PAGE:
Finland - Political situation

During the first liberal wave (1988-1997), Finland prepared for European integration, joined the EU and as a result organised a new alcohol policy system. In 1995, a new, more liberal alcohol law (1143/1994) came into force, and during this time a strong public debate was made on the introduction of mild wines into grocery stores.

The issue was also discussed in Parliament. For example, in 1997, a majority of MPs asked in a written question what measures the government intends to take to allow the retail sale of mild wines in grocery stores (KK 308/1997).

The new liberal wave took place in 2013–2018 when the public debate on alcohol policy was marked by the preparation of the new alcohol policy bill by two different governments. The population's alcohol policy opinions changed rapidly and were at its most liberal in 2015 when 40% of the population was in favour of changing the existing alcohol policy and only 38% supported it. At the beginning of 2018, alcohol policy was relaxed with the new Alcohol Act (1102/2017), and the most recent opinion poll from January 2018 showed that 49% of respondents supported the new alcohol policy while only 13% wanted for more stricter alcohol policy. 32% of the respondents still felt that the restrictions on alcohol policy should be relaxed. (Source: Näin Suomi Juo report).

Alcohol Act 2018

The new Alcohol Act was approved by Parliament on 19 December 2017 and by the President of the Republic on 28 December 2017. The new Alcohol Act entered into force on 1 March 2018. Some of the amendments entered into force already on 1 January 2018.

The political work on the comprehensive Alcohol Act reform began in February 2016, when Minister of Family Affairs and Social Services Juha Rehula presented his preliminary proposal to the ministerial working group on the promotion of health and wellbeing. The preliminary proposal sought a balance between reducing the negative effects of alcohol and taking into account the needs of the industry.


Next, the parliamentary groups of the government parties discussed the preliminary proposal, and key policies regarding the reform were outlined in further negotiations between the group representatives in May 2016.


At the beginning of November 2016, the ministerial working group on the promotion of health and wellbeing discussed the draft government proposal for an Alcohol Act and other related Acts. The proposal was circulated for comment to all the relevant stakeholders from 22 November 2016 to 16 January 2017, and a summary of the comments was completed in March 2017.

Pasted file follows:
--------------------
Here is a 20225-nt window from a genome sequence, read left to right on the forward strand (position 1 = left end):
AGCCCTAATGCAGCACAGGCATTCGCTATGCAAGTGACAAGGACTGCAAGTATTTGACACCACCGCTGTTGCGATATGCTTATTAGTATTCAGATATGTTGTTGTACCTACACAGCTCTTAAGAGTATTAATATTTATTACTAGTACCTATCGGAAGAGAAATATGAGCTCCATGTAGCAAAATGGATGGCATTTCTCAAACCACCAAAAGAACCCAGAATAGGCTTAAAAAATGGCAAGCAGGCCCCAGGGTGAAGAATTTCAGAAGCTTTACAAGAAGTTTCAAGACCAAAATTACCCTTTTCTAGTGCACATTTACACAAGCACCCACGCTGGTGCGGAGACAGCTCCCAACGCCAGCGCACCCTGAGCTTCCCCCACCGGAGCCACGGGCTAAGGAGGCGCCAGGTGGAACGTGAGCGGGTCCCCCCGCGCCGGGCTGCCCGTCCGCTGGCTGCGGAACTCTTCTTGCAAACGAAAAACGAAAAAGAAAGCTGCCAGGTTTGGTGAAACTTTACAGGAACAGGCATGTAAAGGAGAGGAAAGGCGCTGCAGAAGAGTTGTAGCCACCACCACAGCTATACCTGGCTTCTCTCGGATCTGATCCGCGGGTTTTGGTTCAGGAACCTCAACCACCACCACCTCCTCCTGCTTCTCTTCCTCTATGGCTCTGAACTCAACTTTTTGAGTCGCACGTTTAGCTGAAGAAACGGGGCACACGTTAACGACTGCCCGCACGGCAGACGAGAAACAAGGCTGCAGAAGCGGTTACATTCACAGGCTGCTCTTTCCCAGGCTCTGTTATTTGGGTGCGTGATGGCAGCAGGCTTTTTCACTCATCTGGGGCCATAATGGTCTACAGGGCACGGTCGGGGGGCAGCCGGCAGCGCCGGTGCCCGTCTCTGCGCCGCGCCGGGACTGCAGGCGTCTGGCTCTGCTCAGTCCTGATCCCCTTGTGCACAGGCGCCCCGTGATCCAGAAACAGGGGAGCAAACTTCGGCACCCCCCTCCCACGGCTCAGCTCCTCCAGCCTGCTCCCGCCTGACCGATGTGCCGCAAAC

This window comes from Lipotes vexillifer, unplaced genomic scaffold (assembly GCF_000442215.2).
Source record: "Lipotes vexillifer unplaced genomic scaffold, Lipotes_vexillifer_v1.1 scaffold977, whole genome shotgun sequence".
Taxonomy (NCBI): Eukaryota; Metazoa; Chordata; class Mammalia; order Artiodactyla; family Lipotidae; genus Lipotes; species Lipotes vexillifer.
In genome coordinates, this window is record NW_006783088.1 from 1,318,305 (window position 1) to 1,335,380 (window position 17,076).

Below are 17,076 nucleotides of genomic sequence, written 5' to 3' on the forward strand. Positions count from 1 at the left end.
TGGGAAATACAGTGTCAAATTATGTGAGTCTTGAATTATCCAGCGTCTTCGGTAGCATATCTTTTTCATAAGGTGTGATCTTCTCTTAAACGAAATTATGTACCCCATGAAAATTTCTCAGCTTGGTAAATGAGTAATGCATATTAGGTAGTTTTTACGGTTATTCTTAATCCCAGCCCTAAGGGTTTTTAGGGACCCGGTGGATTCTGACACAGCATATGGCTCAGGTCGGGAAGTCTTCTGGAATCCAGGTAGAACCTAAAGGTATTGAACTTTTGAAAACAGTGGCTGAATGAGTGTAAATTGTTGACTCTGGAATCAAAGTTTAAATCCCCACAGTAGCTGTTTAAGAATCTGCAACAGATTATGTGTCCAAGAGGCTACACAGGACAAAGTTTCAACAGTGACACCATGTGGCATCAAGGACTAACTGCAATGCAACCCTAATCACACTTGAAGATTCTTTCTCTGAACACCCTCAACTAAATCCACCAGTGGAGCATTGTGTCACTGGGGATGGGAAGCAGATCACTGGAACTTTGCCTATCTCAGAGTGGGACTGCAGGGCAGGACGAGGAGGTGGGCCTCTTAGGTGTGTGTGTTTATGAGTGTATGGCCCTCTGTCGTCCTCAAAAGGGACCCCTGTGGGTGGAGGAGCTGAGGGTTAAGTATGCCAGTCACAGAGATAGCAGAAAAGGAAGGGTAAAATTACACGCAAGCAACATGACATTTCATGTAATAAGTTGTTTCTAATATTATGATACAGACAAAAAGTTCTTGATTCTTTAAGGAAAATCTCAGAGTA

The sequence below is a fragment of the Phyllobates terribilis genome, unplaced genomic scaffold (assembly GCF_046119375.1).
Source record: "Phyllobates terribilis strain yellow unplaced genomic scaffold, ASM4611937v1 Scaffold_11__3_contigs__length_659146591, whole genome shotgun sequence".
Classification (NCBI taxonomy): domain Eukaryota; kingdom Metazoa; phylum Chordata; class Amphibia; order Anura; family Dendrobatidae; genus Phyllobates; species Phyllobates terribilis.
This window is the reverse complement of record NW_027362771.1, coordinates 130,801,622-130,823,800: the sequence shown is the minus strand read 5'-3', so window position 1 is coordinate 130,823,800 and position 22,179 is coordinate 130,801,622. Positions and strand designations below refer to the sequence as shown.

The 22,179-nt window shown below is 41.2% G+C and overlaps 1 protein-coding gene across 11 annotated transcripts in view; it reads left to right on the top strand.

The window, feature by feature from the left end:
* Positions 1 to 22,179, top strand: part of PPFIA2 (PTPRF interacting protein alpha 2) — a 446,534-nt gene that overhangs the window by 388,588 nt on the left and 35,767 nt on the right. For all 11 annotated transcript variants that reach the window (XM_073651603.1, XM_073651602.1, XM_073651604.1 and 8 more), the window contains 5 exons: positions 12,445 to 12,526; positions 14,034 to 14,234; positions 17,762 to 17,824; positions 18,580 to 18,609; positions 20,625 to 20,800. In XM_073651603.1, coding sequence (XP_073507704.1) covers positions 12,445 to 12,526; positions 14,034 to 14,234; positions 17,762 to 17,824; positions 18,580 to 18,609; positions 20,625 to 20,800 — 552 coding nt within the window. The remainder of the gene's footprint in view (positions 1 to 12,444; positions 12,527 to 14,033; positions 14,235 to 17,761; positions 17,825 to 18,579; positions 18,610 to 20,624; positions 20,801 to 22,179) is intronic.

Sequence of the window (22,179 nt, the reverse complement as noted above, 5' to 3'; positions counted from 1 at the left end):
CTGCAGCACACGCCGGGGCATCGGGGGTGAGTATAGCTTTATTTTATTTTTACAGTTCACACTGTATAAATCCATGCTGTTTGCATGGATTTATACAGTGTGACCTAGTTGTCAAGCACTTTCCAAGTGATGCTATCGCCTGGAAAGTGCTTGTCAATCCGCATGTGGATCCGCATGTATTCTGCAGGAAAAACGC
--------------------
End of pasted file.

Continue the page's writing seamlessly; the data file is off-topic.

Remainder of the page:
The proposal was finalised in the Ministry of Social Affairs and Health. The government proposal on a new Alcohol Act was submitted to Parliament in September 2017. Parliament adopted the bill on 19 December 2017. The President of the Republic approved the bill on 28 December 2017.

The new Alcohol Act was voted in December 2017 with a result of 98-94 to back the change, even though Parliament’s own committee for social affairs and health, and other lawmakers opposed lifting the limit. Government parties had agreed that MPs could vote according to their conscience and that showed also in a very close result. Final voting took place on December 19 and then the result was 124–65 because at that vote representatives of government parties were bound by group discipline.

Government parties:

Centre Party (Keskusta, seats 49; after 2015 elections; 30 supported the change, 18 was against and 1 were absent)

National Coalition Party (Kokoomus, seats 37; 34 supported the change, 1 was against and 2 were absent) group had made a group decision to vote to raise the level to 5.5%.

Blue Reform (Sininen tulevaisuus, seats 18; supported 12, against 4 and 2 was absent)

Opposition parties:

Social Democratic Party of Finland (SOSIALIDEMOKRAATIT, seats 35; 1 supported, 33 was against and 1 was absent)

Green League (Vihreät, seats 15; 4 supported, 10 was against and 1 was absent)

Christian Democrats (Kristillisdemokraatit, seats 5; all 5 was against)

Left Alliance (Vasemmistoliitto, seats 12; 1 supported and 11 was against)

Swedish People's Party of Finland (Suomen ruotsalainen kansanpuolue, seats 10; 3 supported and 7 was against)

Finns Party (Perussuomalaiset, seats 17; 13 supported and 4 was against)